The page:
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Ocean Summit at Newport’s Volvo Ocean Race Stopover: RI Makes Commitments Toward a Cleaner Ocean

Vestas 11th Hour Skipper Charlie Enright and R.I. Dept. of Environmental Mgmt. Dir. Janet Coit at today’s Ocean Summit at the Volvo Ocean Race Newport Stopover. Image: Jesus Renedo/Volvo Ocean Race

From Sail Newport’s May 18, 2017 Press Release:

NEWPORT, RI (May 18, 2018) – When the Volvo Ocean Race first visited Newport in 2015 a highlight of the stopover was the Ocean Summit. It brought together race competitors, organizers, environmentalists, philanthropists and corporate executives to raise awareness of plastics littering the world’s oceans.
The first summit was such a success that the Volvo Ocean Race adopted the model for the current edition of the race and today the Ocean Summit returned to its roots at the Volvo Ocean Race Newport Stopover at Fort Adams State Park. It was the fourth Ocean Summit hosted in the current edition.
As the Ocean State, Rhode Island has a consciousness for its many rivers, ponds, lakes, bays and coastlines. They provide sustenance, employment and enjoyment to its residents and many visitors.
To keep them vibrant Rhode Island was the first state to enact no-discharge zones, prohibiting marine vessels from pumping sewage or waste overboard. The non-profit group Save the Bay has committed hundreds of millions of dollars to clean up Narragansett Bay to the point where it is clearer and cleaner than at any point since the industrial revolution.
Today, Rhode Island reasserted its leading position as a champion of marine health. Acting on behalf of Governor Gina Raimondo, the Director of the RI Department of Environmental Management (RI DEM), Janet Coit, announced that “Little Rhody” is the first state in the union to sign the
Clean Seas Pledge, a campaign of the United Nations to eliminate water pollution from plastics.
Coit also announced two new programs designed to support that pledge—the Zero Plastic Marina Initiative, a voluntary effort between RI DEM, the Rhode Island Marine Trades Association and marina operators to keep plastics out of Narragansett Bay and the ocean coastlines. Also, a pilot program will see fiberglass boats ground up and recycled for use in a new durable, flexible cement.
“Solutions to big problems start somewhere,” said Coit. “We’re aware that the issues surrounding climate change are dire and significant and more needs to be done. Not everyone is aware that 80 percent of the plastics in the ocean come from land. By taking on this problem here and demonstrating what can be done to solve it can have a ripple effect around the world.”
The RI DEM and Sail Newport co-host the Volvo Ocean Race Newport Stopover along with other RI agencies. The RI DEM manages Fort Adams State Park where Sail Newport, the state’s public sailing center, is headquartered.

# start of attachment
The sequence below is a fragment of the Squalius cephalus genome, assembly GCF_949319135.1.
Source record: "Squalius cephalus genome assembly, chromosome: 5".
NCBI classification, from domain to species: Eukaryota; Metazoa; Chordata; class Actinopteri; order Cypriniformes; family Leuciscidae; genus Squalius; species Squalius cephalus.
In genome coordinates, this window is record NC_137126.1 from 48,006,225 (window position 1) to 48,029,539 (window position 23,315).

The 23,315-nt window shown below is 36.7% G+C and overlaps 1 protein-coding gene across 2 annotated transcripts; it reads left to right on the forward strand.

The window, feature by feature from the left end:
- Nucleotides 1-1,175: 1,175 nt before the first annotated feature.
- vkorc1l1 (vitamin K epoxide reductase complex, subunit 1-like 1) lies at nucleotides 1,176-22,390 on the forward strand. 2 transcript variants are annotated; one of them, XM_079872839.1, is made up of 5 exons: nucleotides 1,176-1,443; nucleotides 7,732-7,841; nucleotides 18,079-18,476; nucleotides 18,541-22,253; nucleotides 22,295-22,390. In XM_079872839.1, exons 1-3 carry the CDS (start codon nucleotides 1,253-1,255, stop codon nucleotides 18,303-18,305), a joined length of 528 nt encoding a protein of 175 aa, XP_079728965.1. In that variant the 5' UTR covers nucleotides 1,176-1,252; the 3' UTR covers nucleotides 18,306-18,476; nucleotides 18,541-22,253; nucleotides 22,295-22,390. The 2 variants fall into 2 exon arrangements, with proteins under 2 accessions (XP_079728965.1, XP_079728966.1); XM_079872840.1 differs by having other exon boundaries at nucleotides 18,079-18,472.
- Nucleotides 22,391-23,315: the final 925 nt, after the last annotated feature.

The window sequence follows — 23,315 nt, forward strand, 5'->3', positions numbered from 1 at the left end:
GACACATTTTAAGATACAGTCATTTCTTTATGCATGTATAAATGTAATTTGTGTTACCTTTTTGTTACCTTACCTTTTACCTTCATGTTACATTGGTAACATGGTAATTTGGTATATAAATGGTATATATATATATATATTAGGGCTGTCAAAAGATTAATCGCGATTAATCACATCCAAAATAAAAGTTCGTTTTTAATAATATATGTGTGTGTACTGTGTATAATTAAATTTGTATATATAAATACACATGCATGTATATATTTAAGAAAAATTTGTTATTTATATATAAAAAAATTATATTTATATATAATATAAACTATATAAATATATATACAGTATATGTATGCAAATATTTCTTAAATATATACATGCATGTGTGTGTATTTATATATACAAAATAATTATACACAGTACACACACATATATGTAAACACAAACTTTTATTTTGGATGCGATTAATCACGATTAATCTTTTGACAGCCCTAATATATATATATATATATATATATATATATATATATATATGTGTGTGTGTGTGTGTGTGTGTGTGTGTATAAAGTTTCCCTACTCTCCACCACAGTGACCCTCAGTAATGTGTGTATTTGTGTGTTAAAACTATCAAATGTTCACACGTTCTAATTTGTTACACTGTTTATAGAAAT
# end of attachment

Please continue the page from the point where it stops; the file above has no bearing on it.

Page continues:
“Sail Newport is very proud to be associated with the RI DEM and follows its lead to protect the ‘blue space’ that we cherish as our most important resource,” said Brad Read, the executive director of
Sail Newport. “The Sailing Center at Fort Adams State Park applauds the Zero Plastic Marine Initiative announced by Director Coit. Rhode Island might be the smallest state, but we have a big message and strong partnerships to preserve the marine environment for future generations.”
The problem of micro-plastics in the water is a key theme of the Volvo Ocean Race. Race officials say they are alarmed by the amounts of micro-plastic particles in remote areas such as the Southern Ocean and that action must be taken immediately to reverse course.
The highest concentration of micro-plastic pollution was found in the South China Sea where levels of 357 particles per cubic meter were recorded. But researchers were dismayed that levels of nine to 26 particles per cubic meter were found in the middle of the Southern Ocean, the most remote point from land on planet Earth, on the leg from New Zealand to Brazil.
Sustainable initiatives are being enacted in the three towns on Aquidneck Island. Middletown and Portsmouth have agreed to adopt the Clean Seas Pledge. Both towns have pledged to eliminate single-use beverage containers and town council members have pledged to use reusable containers for beverages during council meetings in council chambers. In both cases a signed official resolution exists now with each town and will be filed with Secretary of State after meeting minutes are approved.
In Newport the mayor has agreed to adopt the Clean Seas Pledge. As an initial symbolic step, the mayor has pledged to use reusable containers for beverages during council meetings in council chambers. The Newport City Council members individually signed the Clean Seas Pledge on April 25.
Coit was a featured participant in the 2015 Ocean Summit and again this year. She said that the Ocean Summit is inspiring and that much work lies ahead.
“We’re proud that we kicked off the Ocean Summit in 2015 and that it was such a success,” said Coit. “The Volvo Ocean Race said that we to do this and have sailors bring attention to climate change and how it effects the oceans. It’s an honor to be the first state in America to take the Clean Seas Pledge. We’re the Ocean State and we care deeply about the ocean.”
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